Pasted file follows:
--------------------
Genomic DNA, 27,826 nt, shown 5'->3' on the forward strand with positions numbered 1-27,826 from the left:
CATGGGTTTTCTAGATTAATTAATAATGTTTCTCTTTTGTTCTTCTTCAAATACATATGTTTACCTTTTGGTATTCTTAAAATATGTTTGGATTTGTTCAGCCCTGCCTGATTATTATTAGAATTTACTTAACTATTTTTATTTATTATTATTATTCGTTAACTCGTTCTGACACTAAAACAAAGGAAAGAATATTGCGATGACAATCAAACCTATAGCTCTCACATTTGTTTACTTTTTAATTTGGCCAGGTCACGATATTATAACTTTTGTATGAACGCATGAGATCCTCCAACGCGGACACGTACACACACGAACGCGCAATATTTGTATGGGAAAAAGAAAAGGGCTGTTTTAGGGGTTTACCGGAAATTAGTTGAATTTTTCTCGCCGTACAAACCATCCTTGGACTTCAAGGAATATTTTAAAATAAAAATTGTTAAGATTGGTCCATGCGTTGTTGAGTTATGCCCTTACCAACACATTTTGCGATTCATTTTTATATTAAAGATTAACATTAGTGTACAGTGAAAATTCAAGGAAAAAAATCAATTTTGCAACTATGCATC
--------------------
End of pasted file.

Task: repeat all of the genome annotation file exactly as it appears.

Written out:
Genomic DNA, 27,826 nt, shown 5'->3' on the forward strand with positions numbered 1-27,826 from the left:
CATGGGTTTTCTAGATTAATTAATAATGTTTCTCTTTTGTTCTTCTTCAAATACATATGTTTACCTTTTGGTATTCTTAAAATATGTTTGGATTTGTTCAGCCCTGCCTGATTATTATTAGAATTTACTTAACTATTTTTATTTATTATTATTATTCGTTAACTCGTTCTGACACTAAAACAAAGGAAAGAATATTGCGATGACAATCAAACCTATAGCTCTCACATTTGTTTACTTTTTAATTTGGCCAGGTCACGATATTATAACTTTTGTATGAACGCATGAGATCCTCCAACGCGGACACGTACACACACGAACGCGCAATATTTGTATGGGAAAAAGAAAAGGGCTGTTTTAGGGGTTTACCGGAAATTAGTTGAATTTTTCTCGCCGTACAAACCATCCTTGGACTTCAAGGAATATTTTAAAATAAAAATTGTTAAGATTGGTCCATGCGTTGTTGAGTTATGCCCTTACCAACACATTTTGCGATTCATTTTTATATTAAAGATTAACATTAGTGTACAGTGAAAATTCAAGGAAAAAAATCAATTTTGCAACTATGCATC